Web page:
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Let me manage you

Project management isn’t a function you can throw at some intern or coordinator and call it a day. A project manager has the potential to streamline the way you do business and preserve your creative time, but to achieve that they need to understand the design side. A great project manager at a design agency should appreciate and understand the minutia of your design process in order to keep things organized.

The best practice for any creative agency is to have an assigned person who is responsible for each project over its duration. At small shops, this responsibility might fall to a member of the creative team out of pure necessity. Ideally, project management is performed by experts who focus on that task almost exclusively. Here’s what they get up to:

  • During the initiation of a project: pull together the key players, define scope, and clarify objectives
  • Develop project plans with all the component tasks and how they fit together
  • Allocate tasks to the necessary people, and communicate with them about what is coming and when so no one is taken by surprise
  • Monitor workloads and protect time for focused creative work
  • Liaise between teams and make sure handoffs go smoothly
  • Keep stakeholders informed about the project, and run interference if they try to bother creatives directly
  • Hold milestone meetings as the project progresses so everyone can check in with each other and stay on track
  • Manage where the dollars are going and how the project is stacking up against the planned budget
  • Act as a facilitator to resolve disagreements and make tricky decisions within the team before they bog things down
  • Deliver the project’s objectives and manage delivery to the correct stakeholder. For an agency, this might be giving an Account Executive materials to present to the client, or handing off assets to a client directly
  • After the project wraps, process what the team learned and ensure they take time to celebrate their success!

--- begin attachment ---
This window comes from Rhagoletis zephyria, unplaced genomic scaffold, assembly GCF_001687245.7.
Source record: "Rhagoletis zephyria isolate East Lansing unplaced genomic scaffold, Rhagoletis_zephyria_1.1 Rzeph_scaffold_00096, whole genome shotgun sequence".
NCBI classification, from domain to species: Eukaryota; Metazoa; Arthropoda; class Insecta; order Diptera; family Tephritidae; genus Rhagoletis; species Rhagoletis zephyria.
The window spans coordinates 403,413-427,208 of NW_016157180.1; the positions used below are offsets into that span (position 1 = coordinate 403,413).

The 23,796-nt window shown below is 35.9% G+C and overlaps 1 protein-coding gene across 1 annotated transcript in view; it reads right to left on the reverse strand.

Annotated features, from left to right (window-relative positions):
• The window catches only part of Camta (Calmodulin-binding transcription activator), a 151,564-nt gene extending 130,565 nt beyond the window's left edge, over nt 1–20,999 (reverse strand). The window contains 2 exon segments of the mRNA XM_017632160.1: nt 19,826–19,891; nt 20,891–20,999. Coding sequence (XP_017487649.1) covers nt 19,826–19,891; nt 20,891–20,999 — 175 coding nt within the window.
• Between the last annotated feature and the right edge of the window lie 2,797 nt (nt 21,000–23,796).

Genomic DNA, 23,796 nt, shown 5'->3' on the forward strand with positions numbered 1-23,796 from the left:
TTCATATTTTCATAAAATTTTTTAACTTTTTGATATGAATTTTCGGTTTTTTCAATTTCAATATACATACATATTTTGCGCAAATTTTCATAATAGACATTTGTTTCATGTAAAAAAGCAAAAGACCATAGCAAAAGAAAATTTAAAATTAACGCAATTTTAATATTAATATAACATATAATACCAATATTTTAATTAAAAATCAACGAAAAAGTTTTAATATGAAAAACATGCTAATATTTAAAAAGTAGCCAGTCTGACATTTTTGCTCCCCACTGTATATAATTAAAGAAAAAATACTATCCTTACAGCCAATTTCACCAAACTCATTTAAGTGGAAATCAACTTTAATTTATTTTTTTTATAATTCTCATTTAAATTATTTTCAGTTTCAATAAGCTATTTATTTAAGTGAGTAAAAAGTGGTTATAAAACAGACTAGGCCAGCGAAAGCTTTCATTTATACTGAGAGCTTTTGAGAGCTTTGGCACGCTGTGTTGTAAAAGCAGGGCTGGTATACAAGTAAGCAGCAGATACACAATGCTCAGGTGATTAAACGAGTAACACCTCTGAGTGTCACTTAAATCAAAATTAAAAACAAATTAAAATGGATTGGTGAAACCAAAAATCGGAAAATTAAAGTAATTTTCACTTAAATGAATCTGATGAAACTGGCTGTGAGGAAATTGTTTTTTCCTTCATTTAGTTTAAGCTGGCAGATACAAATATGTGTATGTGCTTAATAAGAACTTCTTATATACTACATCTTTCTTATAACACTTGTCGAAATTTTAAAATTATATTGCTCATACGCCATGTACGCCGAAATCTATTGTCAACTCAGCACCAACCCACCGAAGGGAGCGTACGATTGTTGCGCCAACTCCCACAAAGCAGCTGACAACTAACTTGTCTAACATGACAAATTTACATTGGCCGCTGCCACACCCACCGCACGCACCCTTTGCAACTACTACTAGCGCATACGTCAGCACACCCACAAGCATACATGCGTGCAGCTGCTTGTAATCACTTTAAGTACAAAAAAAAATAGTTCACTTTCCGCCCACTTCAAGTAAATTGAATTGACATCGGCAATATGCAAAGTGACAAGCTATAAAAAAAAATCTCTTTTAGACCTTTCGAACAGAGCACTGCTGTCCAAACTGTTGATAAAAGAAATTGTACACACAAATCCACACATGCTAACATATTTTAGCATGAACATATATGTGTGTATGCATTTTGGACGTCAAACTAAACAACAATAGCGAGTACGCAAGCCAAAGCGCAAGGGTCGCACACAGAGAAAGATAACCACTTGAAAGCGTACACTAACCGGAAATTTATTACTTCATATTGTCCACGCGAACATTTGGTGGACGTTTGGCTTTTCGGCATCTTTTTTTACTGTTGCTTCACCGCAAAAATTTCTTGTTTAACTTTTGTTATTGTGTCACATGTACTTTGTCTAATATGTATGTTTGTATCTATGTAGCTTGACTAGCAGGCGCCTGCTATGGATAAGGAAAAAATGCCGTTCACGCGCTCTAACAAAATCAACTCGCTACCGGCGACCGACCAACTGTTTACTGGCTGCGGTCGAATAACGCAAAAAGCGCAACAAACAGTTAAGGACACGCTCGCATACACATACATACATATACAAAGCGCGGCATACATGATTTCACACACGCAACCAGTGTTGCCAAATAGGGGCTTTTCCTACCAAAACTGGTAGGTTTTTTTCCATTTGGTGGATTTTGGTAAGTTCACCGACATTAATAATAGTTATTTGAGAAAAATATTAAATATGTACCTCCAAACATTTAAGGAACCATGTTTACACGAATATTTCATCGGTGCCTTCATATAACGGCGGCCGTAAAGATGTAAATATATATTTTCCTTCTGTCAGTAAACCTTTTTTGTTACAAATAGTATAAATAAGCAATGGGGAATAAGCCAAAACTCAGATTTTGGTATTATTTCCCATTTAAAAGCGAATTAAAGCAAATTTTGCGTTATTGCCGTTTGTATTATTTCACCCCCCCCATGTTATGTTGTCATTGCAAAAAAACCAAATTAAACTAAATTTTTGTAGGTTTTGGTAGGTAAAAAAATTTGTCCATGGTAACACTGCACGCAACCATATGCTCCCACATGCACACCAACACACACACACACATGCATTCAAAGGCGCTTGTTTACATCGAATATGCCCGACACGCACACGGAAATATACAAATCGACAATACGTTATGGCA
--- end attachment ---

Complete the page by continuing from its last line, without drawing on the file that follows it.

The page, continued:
Hands off the project management tools

Once you write it all out, we’re definitely talking about a full-time role. As you’ve experienced, it takes a lot of time and effort just to keep tracks of projects as they’re happening. Working ahead to comprehensively plan projects and resolve problems before they arise is extremely difficult for a busy designer juggling various deliverables.

Stop trying to be a designer and a project manager at the same time. Bring an expert in.

This new role would likely sit embedded in your team and be highly involved with your daily work at first as they learn the rhythm of your organization and absorb the “fake” work that’s driving you nuts. Eventually, a project manager will feel like an essential part of your team who you’ll turn to them as an advocate and hub of current information. Hopefully, you’ll end up wondering what you ever did without them!

Make dollars make sense

When pitching the idea of a project manager hire, focus on the business case. Remember that bringing on this person isn’t only about freeing up your time for creative tasks, but also how the company can function better as a whole. Your team will perform better when their time is managed well. Clients will give even more business when deliverables arrive on time. Budgets will be managed properly.

These arguments are music to the ears of agency owners and can help secure the support you need.